Naples:life,death &
                Miracle contact: Jeff Matthews

  entry Apr. 2003       
The Duomo 

Naples duomoThe Duomo, the cathedral of Naples, is dedicated to San Gennaro, Saint Januarius, the patron saint of the city. It was built at the end of the 13th century at the decree of Charles I of Angiò near the basilica of Santa Restituta (of which more, below), a sixth-century church that was incorporated into the Gothic architecture of the later cathedral, itself. The cathedral has been restored numerous times over the centuries. It was redone after the earthquake of 1788 and again in 1887. Its marble portals, however, are original. 

Inside, the cathedral is 100 meters long and in the form of a Latin Cross, with three naves, divided by sixteen pillars that form Gothic arches and incorporate 110 granite columns. The ceiling of the central nave is of wood and bears five paintings by various artists: the Annunciation, the Presentation at the Temple, the Visitation, the Nativity and the Epiphany. High on the Walls of the central nave and the transept are paintings of saints done by Luca Giordano and his school; at the base of the pillars are busts of the first 16 bishops of the city of Naples. 

Above the door of the main entrance are monuments to Charles I of Angiò (d.1285) in the center; Charles Martel, King of Hungary (d.1295) on the right; and his wife, Clemenza of Hapsburg (d.1295) on the left. These monuments are the work of Domenico Fontana; viceroy Enrico Guzman Count of Olivares ordered them built in 1599 because the original tombs of those nobles had been destroyed. The side chapels are all quite interesting, containing a collection of funerary items, sculpture, frescoes and canvases that represent an exhaustive overview of figurative art from 1200 to 1700.

In the nave, the fourth chapel is the Brancaccio chapel; just beyond that you enter into the oldest part of the Cathedral, the Santa Restituta basilica, one of the most interesting examples of paleo-Christian Naples. Originally, it was a church in its own right, built in the 6th century. Its present three aisles divided by 27 antique columns are what is left of the original church after it was incorporated into the body of the massive new cathedral in the 13th century. They say that Santa Restituta was a young African woman, who, because she was a Christian, was abandoned to the sea on a boat set ablaze. The fire, however, died out and she was miraculously able to put ashore on the island of Ischia. In the eighth century her remains were brought to the church in Naples that then took her name. The baptistery of San Giovanni in fonte beneath Santa Restituta claims to be the oldest in Western Christendom and contains a number of mosaics of extreme interest. (See this link for a graphic display of the mosaics.)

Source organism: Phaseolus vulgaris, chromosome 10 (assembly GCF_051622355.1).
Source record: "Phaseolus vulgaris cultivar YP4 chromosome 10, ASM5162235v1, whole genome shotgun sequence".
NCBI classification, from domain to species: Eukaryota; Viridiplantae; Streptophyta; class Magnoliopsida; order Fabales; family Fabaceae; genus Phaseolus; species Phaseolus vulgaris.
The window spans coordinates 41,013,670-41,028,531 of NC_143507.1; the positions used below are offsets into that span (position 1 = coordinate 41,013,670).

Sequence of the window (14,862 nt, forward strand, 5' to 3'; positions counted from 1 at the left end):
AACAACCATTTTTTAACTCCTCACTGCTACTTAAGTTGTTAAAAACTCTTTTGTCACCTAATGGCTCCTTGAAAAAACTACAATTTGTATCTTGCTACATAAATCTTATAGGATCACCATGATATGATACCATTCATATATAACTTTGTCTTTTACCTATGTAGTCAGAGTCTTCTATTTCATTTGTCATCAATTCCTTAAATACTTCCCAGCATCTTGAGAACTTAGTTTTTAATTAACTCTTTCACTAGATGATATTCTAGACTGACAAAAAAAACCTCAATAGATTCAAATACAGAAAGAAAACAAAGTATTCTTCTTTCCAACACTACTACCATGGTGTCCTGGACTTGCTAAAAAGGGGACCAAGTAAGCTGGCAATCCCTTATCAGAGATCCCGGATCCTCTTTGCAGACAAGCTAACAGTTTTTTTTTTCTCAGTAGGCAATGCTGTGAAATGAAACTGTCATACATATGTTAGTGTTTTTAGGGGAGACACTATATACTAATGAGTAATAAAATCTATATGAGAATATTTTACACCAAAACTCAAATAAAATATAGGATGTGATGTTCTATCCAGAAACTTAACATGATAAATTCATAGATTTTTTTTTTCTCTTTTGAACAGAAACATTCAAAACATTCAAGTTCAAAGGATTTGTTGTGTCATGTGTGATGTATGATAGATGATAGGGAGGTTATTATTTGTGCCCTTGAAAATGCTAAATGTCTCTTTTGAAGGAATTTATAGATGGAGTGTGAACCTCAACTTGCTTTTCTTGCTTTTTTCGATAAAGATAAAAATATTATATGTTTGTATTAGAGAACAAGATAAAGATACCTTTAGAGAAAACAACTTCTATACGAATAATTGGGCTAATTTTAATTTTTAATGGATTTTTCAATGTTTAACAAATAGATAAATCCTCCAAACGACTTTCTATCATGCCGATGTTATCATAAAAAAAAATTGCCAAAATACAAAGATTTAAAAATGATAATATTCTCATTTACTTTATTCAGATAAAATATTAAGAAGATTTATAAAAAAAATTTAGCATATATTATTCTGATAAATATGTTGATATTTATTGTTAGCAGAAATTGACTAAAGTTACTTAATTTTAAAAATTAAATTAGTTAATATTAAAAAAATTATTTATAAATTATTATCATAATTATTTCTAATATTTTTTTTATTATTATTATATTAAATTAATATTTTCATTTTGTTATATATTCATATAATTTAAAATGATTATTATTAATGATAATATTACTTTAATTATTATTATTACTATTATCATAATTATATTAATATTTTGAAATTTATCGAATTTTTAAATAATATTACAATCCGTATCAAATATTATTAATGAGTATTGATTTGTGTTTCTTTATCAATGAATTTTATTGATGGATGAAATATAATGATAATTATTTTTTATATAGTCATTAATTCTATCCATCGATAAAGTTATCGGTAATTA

Opposite the Gothic Santa Restituta is the Baroque chapel of San Gennaro del Tesoro, built between 1608 and 1637 to fulfill the vow made by the people of Naples on January 13, 1527, after a plague. The bust of Januarius is precious. It is of silver, done by French craftsmen and is a gift of Charles III of Angiò. It preserves part of the saint's skull as well as the vial of blood that is believed by the faithful to liquefy miraculously twice a year. This occurs in May and September, repeating the miracle that happened for the first time during the reign of the Emperor Constantine, when the remains of Januarius were moved to Naples from Pozzuoli, the site of his martyrdom on September 19, 305. The expectation by the populace of the yearly occurrence of the "Miracle of San Gennaro" remains one the most fascinating manifestations of faith in all of Christendom. 

Archaeological work done around the the Duomo since the 1960s has brought to light a number of Greek, Roman and medieval items of interest. Traces of four 'city blocks' have been found, formed by the intersecting upper and central decumani (the east-west streets of Greek Neapolis) and the stenopoi, or north-south cross-streets. A small temple has been uncovered on the ancient stenopoi corresponding to modern-day via Duomo. The blocks around the Cathedral were clearly incorporated into later Roman Imperial road-work within the city. With the coming of Christianity, a number of Christian churches started to appear in the area, but many of the smaller ones from before the turn of the millennium were torn down to make way for the Cathedral. 

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